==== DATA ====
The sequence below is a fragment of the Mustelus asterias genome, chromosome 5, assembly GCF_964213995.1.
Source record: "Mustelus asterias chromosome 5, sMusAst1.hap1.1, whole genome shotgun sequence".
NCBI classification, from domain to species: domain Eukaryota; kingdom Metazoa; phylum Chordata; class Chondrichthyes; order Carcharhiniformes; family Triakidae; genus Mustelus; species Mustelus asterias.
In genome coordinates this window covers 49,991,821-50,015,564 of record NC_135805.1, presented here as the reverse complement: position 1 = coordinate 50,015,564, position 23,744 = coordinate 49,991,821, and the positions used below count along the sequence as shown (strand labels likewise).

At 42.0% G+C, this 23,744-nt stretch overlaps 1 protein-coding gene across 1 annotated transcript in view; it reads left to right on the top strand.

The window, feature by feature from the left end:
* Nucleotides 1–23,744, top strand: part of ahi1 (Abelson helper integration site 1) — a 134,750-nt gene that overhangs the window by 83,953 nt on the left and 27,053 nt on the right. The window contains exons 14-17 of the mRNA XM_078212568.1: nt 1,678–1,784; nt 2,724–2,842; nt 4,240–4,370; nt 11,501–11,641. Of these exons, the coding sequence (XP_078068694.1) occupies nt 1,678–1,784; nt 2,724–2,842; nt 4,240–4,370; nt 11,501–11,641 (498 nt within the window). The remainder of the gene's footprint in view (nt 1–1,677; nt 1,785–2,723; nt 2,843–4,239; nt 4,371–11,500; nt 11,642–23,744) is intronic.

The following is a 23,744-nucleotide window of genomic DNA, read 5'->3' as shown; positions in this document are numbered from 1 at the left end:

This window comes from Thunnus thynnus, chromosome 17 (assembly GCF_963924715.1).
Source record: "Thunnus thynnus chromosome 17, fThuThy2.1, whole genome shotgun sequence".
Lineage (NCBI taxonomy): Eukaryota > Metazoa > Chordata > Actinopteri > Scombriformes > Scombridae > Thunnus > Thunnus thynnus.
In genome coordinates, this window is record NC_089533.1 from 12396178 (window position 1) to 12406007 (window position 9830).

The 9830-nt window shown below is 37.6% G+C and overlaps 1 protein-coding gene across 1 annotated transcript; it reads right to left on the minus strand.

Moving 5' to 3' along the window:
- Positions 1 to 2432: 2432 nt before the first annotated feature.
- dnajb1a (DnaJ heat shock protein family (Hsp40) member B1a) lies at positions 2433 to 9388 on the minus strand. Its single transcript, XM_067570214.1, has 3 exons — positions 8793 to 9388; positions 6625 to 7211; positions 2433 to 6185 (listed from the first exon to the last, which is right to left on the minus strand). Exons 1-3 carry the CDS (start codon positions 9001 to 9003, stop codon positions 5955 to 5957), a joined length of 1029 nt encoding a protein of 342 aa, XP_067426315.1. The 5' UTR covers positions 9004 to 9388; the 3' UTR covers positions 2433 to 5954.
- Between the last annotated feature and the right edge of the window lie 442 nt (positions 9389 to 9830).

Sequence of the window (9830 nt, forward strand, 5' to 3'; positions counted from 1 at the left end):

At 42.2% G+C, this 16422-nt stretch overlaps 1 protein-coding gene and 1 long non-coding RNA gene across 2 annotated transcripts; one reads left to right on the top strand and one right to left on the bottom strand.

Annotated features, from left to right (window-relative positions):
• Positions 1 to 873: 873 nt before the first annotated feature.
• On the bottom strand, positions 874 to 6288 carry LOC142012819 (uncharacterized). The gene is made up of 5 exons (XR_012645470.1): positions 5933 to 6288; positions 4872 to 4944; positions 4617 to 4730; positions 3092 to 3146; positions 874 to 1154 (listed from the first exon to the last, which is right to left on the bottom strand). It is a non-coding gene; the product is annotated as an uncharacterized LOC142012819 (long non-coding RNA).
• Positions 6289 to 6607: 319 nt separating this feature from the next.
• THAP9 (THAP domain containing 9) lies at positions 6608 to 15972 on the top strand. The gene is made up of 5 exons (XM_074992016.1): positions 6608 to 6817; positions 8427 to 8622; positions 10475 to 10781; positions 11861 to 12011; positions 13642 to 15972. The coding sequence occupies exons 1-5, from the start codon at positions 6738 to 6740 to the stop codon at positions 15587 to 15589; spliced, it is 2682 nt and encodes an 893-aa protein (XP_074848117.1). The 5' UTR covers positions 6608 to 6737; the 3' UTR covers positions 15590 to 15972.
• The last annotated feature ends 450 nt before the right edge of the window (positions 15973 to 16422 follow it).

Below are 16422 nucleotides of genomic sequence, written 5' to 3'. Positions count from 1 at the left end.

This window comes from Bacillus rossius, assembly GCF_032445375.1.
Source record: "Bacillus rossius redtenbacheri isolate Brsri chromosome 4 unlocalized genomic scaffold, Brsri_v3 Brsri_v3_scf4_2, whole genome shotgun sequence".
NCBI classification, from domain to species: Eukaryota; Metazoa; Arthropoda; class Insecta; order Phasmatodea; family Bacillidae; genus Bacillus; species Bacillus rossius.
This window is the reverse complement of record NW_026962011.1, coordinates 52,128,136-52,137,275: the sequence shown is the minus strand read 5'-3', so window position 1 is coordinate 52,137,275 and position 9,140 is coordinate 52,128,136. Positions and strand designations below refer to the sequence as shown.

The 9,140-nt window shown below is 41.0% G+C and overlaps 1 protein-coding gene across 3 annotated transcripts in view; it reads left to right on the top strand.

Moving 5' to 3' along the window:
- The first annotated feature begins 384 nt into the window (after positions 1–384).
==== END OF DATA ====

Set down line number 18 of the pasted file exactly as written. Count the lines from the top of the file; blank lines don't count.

Sequence of the window (9830 nt, forward strand, 5' to 3'; positions counted from 1 at the left end):